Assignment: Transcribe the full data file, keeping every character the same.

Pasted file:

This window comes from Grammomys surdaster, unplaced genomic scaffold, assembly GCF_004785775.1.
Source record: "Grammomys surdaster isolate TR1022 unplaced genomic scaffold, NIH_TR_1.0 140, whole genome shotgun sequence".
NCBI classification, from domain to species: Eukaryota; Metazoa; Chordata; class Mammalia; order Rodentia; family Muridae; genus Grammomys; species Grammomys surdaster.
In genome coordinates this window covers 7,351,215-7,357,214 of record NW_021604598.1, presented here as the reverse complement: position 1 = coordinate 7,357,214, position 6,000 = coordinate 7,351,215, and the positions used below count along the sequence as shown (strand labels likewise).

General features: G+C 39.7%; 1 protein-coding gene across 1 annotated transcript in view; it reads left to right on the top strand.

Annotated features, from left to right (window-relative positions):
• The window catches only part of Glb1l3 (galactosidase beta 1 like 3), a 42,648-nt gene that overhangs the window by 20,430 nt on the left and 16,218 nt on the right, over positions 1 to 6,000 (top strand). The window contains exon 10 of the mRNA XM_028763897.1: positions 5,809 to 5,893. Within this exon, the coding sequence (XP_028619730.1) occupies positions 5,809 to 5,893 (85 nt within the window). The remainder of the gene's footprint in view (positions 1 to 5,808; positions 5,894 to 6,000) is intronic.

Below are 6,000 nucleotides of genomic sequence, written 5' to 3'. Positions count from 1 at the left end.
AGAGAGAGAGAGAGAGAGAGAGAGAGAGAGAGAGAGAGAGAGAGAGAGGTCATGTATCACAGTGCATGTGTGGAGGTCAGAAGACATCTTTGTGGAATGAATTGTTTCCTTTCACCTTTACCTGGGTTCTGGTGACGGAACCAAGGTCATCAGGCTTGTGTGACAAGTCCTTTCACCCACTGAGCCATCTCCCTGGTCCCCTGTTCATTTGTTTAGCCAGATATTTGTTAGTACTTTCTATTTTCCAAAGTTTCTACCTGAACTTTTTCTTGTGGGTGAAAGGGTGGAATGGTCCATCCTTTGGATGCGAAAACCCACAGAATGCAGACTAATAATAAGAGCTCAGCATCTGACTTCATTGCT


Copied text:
This window comes from Grammomys surdaster, unplaced genomic scaffold, assembly GCF_004785775.1.
Source record: "Grammomys surdaster isolate TR1022 unplaced genomic scaffold, NIH_TR_1.0 140, whole genome shotgun sequence".
NCBI classification, from domain to species: Eukaryota; Metazoa; Chordata; class Mammalia; order Rodentia; family Muridae; genus Grammomys; species Grammomys surdaster.
In genome coordinates this window covers 7,351,215-7,357,214 of record NW_021604598.1, presented here as the reverse complement: position 1 = coordinate 7,357,214, position 6,000 = coordinate 7,351,215, and the positions used below count along the sequence as shown (strand labels likewise).

General features: G+C 39.7%; 1 protein-coding gene across 1 annotated transcript in view; it reads left to right on the top strand.

Annotated features, from left to right (window-relative positions):
• The window catches only part of Glb1l3 (galactosidase beta 1 like 3), a 42,648-nt gene that overhangs the window by 20,430 nt on the left and 16,218 nt on the right, over positions 1 to 6,000 (top strand). The window contains exon 10 of the mRNA XM_028763897.1: positions 5,809 to 5,893. Within this exon, the coding sequence (XP_028619730.1) occupies positions 5,809 to 5,893 (85 nt within the window). The remainder of the gene's footprint in view (positions 1 to 5,808; positions 5,894 to 6,000) is intronic.

Below are 6,000 nucleotides of genomic sequence, written 5' to 3'. Positions count from 1 at the left end.
AGAGAGAGAGAGAGAGAGAGAGAGAGAGAGAGAGAGAGAGAGAGAGAGGTCATGTATCACAGTGCATGTGTGGAGGTCAGAAGACATCTTTGTGGAATGAATTGTTTCCTTTCACCTTTACCTGGGTTCTGGTGACGGAACCAAGGTCATCAGGCTTGTGTGACAAGTCCTTTCACCCACTGAGCCATCTCCCTGGTCCCCTGTTCATTTGTTTAGCCAGATATTTGTTAGTACTTTCTATTTTCCAAAGTTTCTACCTGAACTTTTTCTTGTGGGTGAAAGGGTGGAATGGTCCATCCTTTGGATGCGAAAACCCACAGAATGCAGACTAATAATAAGAGCTCAGCATCTGACTTCATTGCT